Please use this identifier to cite or link to this item:
|Type:||Artigo de periódico|
|Title:||Origin Of Long-range Azimuthal Correlations In Hadronic Collisions|
|Abstract:||I review the models suggested to date as an explanation for the so-called "ridge" phenomenon: an elongation in rapidity of two-particle correlations seen at energies of the BNL Relativistic Heavy Ion Collider and the CERN Large Hadron Collider. I argue that these models can be divided into two phenomenologically distinct classes: "Hotspot+flow"-driven correlations, where initial-state correlations created by structures local in configuration space are collimated by transverse flow, and models where the azimuthal correlation is created through local partonic interactions in a high-gluon-density initial state. I argue that the measurement of a strong double ridge in pA and dA collisions allows a good opportunity to understand the ridge's origin because it allows us to see if a common Knudsen number scaling, which is expected if the ridge has a hydrodynamic origin, can be used to understand all data. I show that current data present evidence that this scaling is lacking, which presents a challenge to the hydrodynamic models. On the other hand, particle-identified correlations are a particularly promising way of testing the assumption that distinguishes the two models; namely, of whether the correlation is formed initially in the partonic phase, or as a final-state effect. Assuming fragmentation occurs "as in vacuum" can be used to predict scaling trends which are generally broken by models, such as hydrodynamics, where the ridge is created as a final-state effect. While evidence is again not fully conclusive, data do seem to follow a scaling compatible with hydrodynamics [Phys. Rev. Lett. 111, 172303 (2013)PRLTAO0031- 900710.1103/PhysRevLett.111.172303]. I close by discussing experimental observables capable of clarifying the situation. © 2014 American Physical Society.|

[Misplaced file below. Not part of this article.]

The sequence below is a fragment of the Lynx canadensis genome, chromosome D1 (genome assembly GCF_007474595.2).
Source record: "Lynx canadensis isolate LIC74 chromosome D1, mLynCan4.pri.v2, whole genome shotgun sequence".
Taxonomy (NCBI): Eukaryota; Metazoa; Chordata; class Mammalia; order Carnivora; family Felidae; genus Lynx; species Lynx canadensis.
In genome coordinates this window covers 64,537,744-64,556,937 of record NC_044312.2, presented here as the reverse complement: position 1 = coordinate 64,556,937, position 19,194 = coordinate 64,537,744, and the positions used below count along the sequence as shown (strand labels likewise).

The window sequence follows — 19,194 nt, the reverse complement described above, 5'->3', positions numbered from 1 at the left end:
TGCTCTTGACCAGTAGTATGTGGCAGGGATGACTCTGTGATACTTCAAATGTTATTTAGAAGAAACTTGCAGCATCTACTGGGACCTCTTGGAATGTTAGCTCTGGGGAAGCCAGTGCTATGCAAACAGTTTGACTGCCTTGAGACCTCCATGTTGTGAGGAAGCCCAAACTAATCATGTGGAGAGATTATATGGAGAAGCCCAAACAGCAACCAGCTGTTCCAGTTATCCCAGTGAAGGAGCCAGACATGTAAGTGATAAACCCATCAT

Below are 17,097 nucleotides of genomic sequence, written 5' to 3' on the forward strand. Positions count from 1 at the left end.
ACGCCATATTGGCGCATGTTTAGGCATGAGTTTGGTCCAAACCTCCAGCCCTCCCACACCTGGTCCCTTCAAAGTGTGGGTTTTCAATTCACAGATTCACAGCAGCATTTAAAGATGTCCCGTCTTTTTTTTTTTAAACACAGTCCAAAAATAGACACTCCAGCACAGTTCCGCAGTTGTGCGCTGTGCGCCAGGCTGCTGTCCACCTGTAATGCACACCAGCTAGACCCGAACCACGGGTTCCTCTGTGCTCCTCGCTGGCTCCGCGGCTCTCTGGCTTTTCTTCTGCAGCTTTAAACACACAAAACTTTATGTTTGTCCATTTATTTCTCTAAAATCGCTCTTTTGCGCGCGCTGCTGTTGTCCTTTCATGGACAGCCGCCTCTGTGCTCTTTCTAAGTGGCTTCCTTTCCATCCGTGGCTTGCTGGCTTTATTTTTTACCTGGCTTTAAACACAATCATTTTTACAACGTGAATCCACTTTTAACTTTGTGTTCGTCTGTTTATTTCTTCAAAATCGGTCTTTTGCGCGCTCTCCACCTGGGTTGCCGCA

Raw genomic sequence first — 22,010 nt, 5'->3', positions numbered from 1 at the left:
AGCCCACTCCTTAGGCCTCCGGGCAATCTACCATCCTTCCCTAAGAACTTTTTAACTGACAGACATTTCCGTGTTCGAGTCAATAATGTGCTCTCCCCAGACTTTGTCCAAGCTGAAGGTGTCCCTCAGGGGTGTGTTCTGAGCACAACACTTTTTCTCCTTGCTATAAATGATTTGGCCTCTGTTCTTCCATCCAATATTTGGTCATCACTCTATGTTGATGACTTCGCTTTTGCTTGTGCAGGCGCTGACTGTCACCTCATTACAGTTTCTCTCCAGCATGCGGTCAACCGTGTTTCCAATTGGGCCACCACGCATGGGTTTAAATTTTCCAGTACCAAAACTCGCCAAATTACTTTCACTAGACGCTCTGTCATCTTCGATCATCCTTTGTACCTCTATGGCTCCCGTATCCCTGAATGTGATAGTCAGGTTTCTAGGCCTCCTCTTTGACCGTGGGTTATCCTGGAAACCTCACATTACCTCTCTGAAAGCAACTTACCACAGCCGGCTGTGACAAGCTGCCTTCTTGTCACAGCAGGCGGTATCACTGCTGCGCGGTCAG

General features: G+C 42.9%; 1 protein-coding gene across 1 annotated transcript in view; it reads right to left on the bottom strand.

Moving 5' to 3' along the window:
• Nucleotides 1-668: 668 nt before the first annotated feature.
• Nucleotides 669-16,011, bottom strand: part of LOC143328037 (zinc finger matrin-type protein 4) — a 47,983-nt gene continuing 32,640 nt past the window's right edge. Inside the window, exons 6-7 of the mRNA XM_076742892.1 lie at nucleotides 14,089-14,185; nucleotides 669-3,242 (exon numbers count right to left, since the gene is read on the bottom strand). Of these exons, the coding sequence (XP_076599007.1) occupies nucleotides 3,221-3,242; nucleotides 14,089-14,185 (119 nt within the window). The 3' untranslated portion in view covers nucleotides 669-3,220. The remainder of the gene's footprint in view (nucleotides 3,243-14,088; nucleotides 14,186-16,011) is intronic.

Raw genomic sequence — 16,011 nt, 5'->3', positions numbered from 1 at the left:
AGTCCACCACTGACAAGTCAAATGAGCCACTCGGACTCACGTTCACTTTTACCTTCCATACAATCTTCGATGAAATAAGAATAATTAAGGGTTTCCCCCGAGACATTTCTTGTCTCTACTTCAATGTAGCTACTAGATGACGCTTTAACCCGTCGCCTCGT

|Appears in Collections:||Unicamp - Artigos e Outros Documentos|
Files in This Item:
There are no files associated with this item.
Items in DSpace are protected by copyright, with all rights reserved, unless otherwise indicated.